The new Market Abuse Regulation (MAR)
represents a huge operational challenge for voice traders and
the buy-side, according to Bloomberg’s head of
"In the voice trading and broking world,
we are seeing a huge number of challenges due to MAR; with the
detection of manipulative behaviour an integral part to the
rules, firms are contending with new requirements that have not
historically covered the voice world," Harald Collet, global
business manager for compliance products at Bloomberg, told
Collet said regulators had traditionally
focused on the sell-side to guard against market abuse but this
has changed also, bringing with it new challenges.
He said: "In the lead-up to the
implementation of MAR the scope widened, bringing in
broker-dealers, hedge fund advisors and investment banks. The
market has seen a big change as the buy-side is no longer at a
less-regulated level. The buy-side has had to contend with a
lot, it has been heavily impacted by the new rules.
"Pairing calls with executed trades
– from initiation through to post-trade – is
now required, so this increases regulatory pressure, as are the
rules governing record-keeping which now state that files must
be kept for five years. The latter alone creates a data storage
challenge, but firms must also have appropriate content
searching and reconstruction capabilities in place," he
The market abuse regulation came into
force on July 3 2016 but was overshadowed by the aftermath of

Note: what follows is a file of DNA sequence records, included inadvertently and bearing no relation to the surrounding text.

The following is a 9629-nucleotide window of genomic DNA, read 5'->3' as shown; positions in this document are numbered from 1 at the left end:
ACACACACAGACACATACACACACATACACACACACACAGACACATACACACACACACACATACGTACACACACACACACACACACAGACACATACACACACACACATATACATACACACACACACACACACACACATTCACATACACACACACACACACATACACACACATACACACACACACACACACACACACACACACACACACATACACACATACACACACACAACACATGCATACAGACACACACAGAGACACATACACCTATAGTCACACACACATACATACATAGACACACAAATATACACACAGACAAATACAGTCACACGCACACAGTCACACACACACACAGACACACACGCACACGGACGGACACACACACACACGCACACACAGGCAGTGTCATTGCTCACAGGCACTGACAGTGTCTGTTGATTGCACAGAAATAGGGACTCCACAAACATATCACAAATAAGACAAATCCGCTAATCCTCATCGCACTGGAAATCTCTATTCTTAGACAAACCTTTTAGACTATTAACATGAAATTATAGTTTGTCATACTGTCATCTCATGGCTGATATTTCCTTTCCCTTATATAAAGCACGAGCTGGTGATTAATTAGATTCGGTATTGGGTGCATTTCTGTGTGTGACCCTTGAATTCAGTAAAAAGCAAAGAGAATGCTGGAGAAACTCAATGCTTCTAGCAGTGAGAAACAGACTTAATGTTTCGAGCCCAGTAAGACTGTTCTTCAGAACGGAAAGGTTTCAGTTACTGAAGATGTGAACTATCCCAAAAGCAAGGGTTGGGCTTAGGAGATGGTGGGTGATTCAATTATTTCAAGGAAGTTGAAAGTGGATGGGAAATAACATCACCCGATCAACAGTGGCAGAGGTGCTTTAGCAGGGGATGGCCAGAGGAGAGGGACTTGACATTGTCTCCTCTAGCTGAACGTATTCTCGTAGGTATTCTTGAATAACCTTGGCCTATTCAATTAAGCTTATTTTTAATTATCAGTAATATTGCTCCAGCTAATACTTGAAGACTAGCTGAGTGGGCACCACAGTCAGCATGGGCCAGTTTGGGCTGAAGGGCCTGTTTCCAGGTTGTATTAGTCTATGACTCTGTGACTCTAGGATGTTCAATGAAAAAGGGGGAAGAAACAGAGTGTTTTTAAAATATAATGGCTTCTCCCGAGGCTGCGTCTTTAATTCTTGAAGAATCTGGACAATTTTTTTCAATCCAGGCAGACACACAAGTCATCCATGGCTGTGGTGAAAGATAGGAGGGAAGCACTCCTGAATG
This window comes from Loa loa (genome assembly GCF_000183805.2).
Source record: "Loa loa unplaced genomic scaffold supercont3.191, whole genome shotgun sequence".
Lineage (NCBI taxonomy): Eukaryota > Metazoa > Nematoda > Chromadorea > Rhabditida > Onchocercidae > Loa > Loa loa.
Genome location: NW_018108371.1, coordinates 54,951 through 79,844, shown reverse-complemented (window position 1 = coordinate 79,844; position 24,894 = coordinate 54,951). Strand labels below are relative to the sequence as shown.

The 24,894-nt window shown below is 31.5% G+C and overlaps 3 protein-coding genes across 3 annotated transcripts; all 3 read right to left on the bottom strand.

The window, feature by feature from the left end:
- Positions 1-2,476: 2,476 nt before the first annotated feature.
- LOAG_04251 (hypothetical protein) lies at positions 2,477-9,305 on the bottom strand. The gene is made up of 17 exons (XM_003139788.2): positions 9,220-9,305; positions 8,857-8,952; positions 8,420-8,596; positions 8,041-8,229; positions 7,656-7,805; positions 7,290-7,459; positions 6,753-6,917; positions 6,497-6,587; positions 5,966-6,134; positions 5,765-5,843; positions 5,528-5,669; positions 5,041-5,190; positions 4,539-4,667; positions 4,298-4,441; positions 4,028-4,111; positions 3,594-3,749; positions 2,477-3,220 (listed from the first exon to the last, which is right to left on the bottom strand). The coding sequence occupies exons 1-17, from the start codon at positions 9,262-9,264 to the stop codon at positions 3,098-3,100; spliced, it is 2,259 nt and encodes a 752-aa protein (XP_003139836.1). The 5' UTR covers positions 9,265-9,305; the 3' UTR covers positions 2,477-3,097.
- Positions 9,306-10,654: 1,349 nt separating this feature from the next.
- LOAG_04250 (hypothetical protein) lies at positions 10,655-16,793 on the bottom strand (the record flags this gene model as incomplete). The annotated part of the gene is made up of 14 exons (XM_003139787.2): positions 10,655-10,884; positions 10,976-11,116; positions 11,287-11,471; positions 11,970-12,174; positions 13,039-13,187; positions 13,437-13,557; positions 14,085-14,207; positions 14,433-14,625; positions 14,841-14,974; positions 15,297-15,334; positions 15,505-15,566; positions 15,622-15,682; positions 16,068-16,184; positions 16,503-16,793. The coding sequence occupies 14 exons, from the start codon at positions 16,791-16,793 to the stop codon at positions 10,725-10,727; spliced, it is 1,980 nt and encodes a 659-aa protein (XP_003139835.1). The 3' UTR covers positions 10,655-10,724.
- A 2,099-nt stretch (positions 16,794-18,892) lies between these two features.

the UK’s shock decision to leave the European
Union on June 23 and preparation for the sweeping European
directive Mifid II.
"The market was taken by surprise by MAR;
Mifid II was the main focus for a lot of firms so it was only
when the delay was confirmed that attention really started to
ramp up on MAR prep. We saw a rush of clients in the month
leading up to implementation," said Collet.
The European Commission in February delayed
the deadline for the introduction of Mifid II by one year to
January 3, 2018 due to the technical build out
required by the regulator and firms to meet the directive.
"The work undertaken to meet MAR rules
will go a long [way] toward Mifid II rules over surveillance,
trade reconciliation and record-keeping well…" said
London Metal Exchange's head of regulation,
Kirstina Combe believes the UK’s
tough stance on regulation – including MAR and Mifid
II - will be an important pawn in the country’s
negotiations over its exit from the EU.
Lawyers said after the market abuse rules
were introduced that they could become a potential global standard for tackling
illicit trading activity.
In the months leading up to introduction
of the rules, market experts raised concerns over the lack
of practical guidance.